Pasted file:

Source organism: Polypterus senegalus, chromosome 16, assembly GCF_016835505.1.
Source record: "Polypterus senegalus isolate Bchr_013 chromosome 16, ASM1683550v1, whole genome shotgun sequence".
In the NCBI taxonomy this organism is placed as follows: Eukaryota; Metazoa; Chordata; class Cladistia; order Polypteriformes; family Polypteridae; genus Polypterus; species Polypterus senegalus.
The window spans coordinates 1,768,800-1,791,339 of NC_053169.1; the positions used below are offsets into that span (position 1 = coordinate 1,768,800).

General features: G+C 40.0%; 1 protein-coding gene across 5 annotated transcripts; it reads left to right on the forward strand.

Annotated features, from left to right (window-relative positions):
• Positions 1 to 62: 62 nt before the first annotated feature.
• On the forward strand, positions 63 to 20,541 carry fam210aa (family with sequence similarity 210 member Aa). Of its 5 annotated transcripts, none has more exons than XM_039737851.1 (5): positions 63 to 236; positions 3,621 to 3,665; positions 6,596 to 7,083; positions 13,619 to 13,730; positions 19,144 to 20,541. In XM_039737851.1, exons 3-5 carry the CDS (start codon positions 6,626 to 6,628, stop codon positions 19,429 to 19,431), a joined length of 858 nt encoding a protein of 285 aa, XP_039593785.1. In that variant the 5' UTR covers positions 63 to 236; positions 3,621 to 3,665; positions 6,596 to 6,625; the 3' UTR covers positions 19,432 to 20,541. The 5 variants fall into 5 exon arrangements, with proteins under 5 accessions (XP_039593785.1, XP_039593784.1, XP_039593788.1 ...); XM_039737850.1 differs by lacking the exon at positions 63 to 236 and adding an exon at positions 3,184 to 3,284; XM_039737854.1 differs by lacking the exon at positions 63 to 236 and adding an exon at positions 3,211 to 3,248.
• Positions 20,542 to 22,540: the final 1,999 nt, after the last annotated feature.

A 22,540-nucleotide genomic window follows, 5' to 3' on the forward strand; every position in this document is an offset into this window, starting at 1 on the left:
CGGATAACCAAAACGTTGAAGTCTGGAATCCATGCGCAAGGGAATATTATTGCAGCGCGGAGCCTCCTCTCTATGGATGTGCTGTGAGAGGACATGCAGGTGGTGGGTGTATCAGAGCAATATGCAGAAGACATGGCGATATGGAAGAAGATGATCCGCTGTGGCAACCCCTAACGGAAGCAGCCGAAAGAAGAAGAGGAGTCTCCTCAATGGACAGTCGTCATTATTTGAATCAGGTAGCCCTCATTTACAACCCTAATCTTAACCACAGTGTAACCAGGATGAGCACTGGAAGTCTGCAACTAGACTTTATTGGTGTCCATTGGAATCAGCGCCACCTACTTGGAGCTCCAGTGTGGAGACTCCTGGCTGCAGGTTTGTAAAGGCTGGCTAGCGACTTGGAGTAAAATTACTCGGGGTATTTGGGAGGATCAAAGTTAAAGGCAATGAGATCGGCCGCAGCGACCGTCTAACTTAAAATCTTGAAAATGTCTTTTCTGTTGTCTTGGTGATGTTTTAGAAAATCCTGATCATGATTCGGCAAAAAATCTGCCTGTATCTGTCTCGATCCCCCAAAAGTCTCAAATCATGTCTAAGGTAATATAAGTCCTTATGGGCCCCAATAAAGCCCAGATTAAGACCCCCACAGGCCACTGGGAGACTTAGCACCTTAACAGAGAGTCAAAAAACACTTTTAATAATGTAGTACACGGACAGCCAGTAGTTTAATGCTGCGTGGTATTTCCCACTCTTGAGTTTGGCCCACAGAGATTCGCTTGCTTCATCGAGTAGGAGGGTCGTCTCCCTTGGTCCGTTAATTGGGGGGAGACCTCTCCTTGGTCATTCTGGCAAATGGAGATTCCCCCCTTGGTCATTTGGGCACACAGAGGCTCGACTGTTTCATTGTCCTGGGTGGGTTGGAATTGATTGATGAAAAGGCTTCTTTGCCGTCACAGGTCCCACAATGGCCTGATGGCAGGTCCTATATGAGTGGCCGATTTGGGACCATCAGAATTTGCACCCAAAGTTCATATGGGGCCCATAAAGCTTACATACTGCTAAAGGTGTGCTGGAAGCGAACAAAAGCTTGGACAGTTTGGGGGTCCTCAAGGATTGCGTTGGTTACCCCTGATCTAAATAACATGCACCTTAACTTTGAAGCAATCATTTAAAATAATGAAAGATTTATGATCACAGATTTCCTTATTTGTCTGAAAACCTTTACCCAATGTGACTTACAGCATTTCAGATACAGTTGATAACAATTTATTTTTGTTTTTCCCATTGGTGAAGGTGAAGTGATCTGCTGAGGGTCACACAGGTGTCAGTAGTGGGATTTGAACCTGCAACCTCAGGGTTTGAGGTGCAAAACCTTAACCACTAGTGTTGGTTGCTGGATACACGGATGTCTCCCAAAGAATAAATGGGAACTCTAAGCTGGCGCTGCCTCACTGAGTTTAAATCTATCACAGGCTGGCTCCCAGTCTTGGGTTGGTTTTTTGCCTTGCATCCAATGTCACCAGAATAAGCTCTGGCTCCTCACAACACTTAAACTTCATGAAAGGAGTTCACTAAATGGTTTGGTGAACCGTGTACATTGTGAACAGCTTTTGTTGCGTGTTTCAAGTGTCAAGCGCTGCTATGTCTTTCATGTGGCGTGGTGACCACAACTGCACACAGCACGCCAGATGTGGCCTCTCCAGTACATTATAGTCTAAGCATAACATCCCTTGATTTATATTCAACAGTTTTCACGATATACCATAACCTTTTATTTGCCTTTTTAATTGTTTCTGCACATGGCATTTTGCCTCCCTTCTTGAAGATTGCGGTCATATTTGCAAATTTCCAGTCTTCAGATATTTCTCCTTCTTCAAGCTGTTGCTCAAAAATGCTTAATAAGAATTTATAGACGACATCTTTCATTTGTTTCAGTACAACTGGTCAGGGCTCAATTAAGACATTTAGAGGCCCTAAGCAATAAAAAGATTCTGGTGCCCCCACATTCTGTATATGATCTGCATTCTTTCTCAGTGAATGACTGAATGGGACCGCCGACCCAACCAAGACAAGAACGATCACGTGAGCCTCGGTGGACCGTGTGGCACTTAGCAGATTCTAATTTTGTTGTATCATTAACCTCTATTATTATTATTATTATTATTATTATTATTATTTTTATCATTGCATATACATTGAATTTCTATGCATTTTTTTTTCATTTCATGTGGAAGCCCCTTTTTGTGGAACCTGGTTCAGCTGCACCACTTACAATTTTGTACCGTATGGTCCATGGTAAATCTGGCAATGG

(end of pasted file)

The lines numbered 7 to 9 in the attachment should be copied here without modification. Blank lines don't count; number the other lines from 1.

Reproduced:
• Positions 1 to 62: 62 nt before the first annotated feature.
• On the forward strand, positions 63 to 20,541 carry fam210aa (family with sequence similarity 210 member Aa). Of its 5 annotated transcripts, none has more exons than XM_039737851.1 (5): positions 63 to 236; positions 3,621 to 3,665; positions 6,596 to 7,083; positions 13,619 to 13,730; positions 19,144 to 20,541. In XM_039737851.1, exons 3-5 carry the CDS (start codon positions 6,626 to 6,628, stop codon positions 19,429 to 19,431), a joined length of 858 nt encoding a protein of 285 aa, XP_039593785.1. In that variant the 5' UTR covers positions 63 to 236; positions 3,621 to 3,665; positions 6,596 to 6,625; the 3' UTR covers positions 19,432 to 20,541. The 5 variants fall into 5 exon arrangements, with proteins under 5 accessions (XP_039593785.1, XP_039593784.1, XP_039593788.1 ...); XM_039737850.1 differs by lacking the exon at positions 63 to 236 and adding an exon at positions 3,184 to 3,284; XM_039737854.1 differs by lacking the exon at positions 63 to 236 and adding an exon at positions 3,211 to 3,248.
• Positions 20,542 to 22,540: the final 1,999 nt, after the last annotated feature.